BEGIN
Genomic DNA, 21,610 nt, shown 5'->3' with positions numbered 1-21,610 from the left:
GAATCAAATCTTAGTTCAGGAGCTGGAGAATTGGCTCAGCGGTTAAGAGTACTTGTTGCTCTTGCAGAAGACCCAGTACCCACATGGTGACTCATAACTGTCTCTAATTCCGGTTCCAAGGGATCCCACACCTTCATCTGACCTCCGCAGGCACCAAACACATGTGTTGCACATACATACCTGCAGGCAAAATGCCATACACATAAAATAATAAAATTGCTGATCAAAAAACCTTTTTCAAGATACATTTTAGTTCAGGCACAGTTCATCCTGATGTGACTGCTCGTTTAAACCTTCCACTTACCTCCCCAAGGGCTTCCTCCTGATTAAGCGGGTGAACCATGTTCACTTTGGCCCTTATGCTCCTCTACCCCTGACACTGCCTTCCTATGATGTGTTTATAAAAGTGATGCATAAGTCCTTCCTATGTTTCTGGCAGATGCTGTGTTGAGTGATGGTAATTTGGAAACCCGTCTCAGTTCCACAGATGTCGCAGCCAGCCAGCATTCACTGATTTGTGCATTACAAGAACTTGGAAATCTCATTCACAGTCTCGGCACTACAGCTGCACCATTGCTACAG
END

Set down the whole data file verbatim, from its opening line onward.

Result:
Genomic DNA, 21,610 nt, shown 5'->3' with positions numbered 1-21,610 from the left:
GAATCAAATCTTAGTTCAGGAGCTGGAGAATTGGCTCAGCGGTTAAGAGTACTTGTTGCTCTTGCAGAAGACCCAGTACCCACATGGTGACTCATAACTGTCTCTAATTCCGGTTCCAAGGGATCCCACACCTTCATCTGACCTCCGCAGGCACCAAACACATGTGTTGCACATACATACCTGCAGGCAAAATGCCATACACATAAAATAATAAAATTGCTGATCAAAAAACCTTTTTCAAGATACATTTTAGTTCAGGCACAGTTCATCCTGATGTGACTGCTCGTTTAAACCTTCCACTTACCTCCCCAAGGGCTTCCTCCTGATTAAGCGGGTGAACCATGTTCACTTTGGCCCTTATGCTCCTCTACCCCTGACACTGCCTTCCTATGATGTGTTTATAAAAGTGATGCATAAGTCCTTCCTATGTTTCTGGCAGATGCTGTGTTGAGTGATGGTAATTTGGAAACCCGTCTCAGTTCCACAGATGTCGCAGCCAGCCAGCATTCACTGATTTGTGCATTACAAGAACTTGGAAATCTCATTCACAGTCTCGGCACTACAGCTGCACCATTGCTACAG